This name change brought to you by the letter “M.”
We’ve been trumpeting the tale of a fantastic game in development from the all-star team at Industrial Toys for a while now. Titled Morning Star, it had some serious pedigree and promise.
A sci-fi themed first-person shooter from Alex Seropian, the dude that co-created Bungie (Marathon, Halo) is huge news in the first place. A game that includes author John Scalzi and artist Mike Choi among many other hugely talented folks that will launch exclusively on mobile? That’s ginormous news.
Color us fascinated when President Tim Harris penned a blog post on gaming site Gamasutra about why the team had to rename the game, and how they went about it. It’s a super interesting behind-the-scenes look at the very real business side of game development, and it’s worth a look.
Do you like to Bang With Friends? The Facebook app, I mean, which lets you arrange hookups with your Facebook friends if both of you are anonymously up for banging. One rarely bangs with enemies, and even then, only under a “keep your enemies closer” mantra.
Well, if you do, bad news, chum. Zynga — the avatar of all that is unholy about mobile gaming — is suing Bang With Friends. Why? Because the “With Friends” part is similar to many of their game app titles, like Chess With Friends and Words With Friends.
Apple has been ordered to compensate three Chinese writers for infringing their copyrights when it made their books available on the App Store without first seeking their permission. The Cupertino company will pay more than ¥730,000 ($118,000) for the infringement.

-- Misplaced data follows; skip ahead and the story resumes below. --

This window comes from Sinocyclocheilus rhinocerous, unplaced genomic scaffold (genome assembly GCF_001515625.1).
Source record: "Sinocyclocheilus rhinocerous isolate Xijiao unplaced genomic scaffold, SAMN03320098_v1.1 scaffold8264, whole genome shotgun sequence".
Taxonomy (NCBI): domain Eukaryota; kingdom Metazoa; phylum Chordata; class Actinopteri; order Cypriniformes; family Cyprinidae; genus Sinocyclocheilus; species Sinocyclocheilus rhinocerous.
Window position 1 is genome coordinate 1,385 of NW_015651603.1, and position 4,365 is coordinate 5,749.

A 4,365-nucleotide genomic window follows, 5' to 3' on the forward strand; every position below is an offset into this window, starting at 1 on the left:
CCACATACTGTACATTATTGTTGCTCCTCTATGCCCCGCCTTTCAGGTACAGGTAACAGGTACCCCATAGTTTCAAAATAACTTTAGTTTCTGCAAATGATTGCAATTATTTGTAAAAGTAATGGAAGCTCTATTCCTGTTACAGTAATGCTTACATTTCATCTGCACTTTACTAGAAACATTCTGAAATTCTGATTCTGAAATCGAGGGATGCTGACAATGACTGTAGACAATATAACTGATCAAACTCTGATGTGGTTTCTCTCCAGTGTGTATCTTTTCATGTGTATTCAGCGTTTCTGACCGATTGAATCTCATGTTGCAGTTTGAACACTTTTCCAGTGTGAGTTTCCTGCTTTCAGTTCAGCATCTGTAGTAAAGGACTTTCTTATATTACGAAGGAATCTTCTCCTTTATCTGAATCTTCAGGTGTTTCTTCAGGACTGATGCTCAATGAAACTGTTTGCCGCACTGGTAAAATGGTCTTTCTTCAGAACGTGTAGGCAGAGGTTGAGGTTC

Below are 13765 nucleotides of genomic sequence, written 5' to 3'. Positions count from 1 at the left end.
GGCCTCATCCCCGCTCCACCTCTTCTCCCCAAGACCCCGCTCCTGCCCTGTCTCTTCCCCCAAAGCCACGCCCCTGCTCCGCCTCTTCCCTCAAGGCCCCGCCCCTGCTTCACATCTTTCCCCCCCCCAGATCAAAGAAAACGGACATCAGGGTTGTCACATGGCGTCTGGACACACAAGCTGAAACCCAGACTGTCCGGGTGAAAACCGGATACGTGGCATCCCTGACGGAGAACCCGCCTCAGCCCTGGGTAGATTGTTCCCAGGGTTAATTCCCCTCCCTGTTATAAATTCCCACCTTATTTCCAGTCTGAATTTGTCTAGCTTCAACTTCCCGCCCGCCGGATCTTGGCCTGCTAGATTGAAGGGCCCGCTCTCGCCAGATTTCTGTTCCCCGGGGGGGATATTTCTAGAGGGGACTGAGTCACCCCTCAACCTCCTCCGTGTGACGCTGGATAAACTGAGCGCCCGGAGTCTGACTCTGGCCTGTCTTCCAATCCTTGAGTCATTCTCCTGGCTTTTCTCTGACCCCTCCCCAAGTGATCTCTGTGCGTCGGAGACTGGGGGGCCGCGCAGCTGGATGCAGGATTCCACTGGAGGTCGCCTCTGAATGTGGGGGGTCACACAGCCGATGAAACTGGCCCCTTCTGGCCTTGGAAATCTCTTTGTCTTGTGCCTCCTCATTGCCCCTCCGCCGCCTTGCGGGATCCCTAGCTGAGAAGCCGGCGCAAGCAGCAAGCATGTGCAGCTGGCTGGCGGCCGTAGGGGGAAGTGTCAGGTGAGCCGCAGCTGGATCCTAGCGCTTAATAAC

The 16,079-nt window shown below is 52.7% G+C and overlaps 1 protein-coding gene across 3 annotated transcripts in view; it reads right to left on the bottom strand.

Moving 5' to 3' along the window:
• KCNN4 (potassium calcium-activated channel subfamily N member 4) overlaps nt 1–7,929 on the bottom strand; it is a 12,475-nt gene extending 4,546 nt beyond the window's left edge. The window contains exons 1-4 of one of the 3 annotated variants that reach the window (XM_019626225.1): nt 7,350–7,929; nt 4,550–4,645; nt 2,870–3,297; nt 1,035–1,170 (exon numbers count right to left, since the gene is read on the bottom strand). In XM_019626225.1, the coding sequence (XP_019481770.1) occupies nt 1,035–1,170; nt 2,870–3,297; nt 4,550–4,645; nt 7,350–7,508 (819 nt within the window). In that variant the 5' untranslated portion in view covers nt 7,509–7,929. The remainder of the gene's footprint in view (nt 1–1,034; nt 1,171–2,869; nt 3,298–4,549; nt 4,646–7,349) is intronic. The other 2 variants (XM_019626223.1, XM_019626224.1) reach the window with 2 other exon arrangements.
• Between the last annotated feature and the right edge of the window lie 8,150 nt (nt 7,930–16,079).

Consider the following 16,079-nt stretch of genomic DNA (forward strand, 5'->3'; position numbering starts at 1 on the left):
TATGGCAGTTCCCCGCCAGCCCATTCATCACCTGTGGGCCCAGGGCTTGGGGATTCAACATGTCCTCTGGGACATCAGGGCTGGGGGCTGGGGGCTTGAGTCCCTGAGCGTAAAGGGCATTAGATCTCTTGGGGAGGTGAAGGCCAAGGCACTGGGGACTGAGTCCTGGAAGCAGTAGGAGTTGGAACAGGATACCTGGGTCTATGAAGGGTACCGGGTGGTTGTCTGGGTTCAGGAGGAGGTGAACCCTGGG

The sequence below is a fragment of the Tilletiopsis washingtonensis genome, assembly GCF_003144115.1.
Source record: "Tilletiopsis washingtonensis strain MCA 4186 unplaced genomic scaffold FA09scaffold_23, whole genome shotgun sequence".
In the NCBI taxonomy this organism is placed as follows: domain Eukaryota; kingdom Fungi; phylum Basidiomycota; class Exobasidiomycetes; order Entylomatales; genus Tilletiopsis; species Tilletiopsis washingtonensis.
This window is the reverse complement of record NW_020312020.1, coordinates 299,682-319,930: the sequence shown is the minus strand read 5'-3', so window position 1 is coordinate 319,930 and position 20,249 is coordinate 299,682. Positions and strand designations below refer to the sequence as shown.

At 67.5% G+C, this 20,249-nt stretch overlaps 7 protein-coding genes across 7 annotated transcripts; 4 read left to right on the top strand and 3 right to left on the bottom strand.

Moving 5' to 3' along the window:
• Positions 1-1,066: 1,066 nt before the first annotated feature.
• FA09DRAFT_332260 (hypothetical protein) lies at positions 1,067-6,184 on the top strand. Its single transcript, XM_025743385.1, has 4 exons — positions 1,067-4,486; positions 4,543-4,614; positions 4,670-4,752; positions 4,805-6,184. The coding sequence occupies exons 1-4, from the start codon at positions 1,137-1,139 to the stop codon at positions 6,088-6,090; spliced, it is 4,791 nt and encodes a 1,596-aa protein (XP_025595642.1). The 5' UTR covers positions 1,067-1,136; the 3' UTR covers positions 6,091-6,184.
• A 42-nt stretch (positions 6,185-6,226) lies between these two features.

Apple and Amazon are set to enter settlement talks over Amazon’s use of the term “Appstore,” Bloomberg reports. Apple has filed a trademark infringement lawsuit against the retail giant, claiming that its Android software store could be confused with its own App Store for iOS. A U.S. Magistrate Judge has now ordered the pair to enter talks and try to settle the case ahead of the trial.
After a weekend deliberation, a federal jury in San Francisco handed Oracle a partial victory by finding Google guilty of copyright infringement yet remaining deadlocked on whether Google’s use of the Java APIs fell under “fair use.” The jury found that Google infringed a minimal amount of Java source code with Judge William Alsup indicating that Oracle would only be entitled to statutory damages as a result. This certainly wasn’t what Oracle was hoping for and when Oracle’s lawyer seemed to suggest they were entitled to more than just statutory damages, Judge William Alsup quickly put the kibosh on that notion based on the minimal amount of code infringed, stating what they’re seeking as “bordering on the ridiculous.”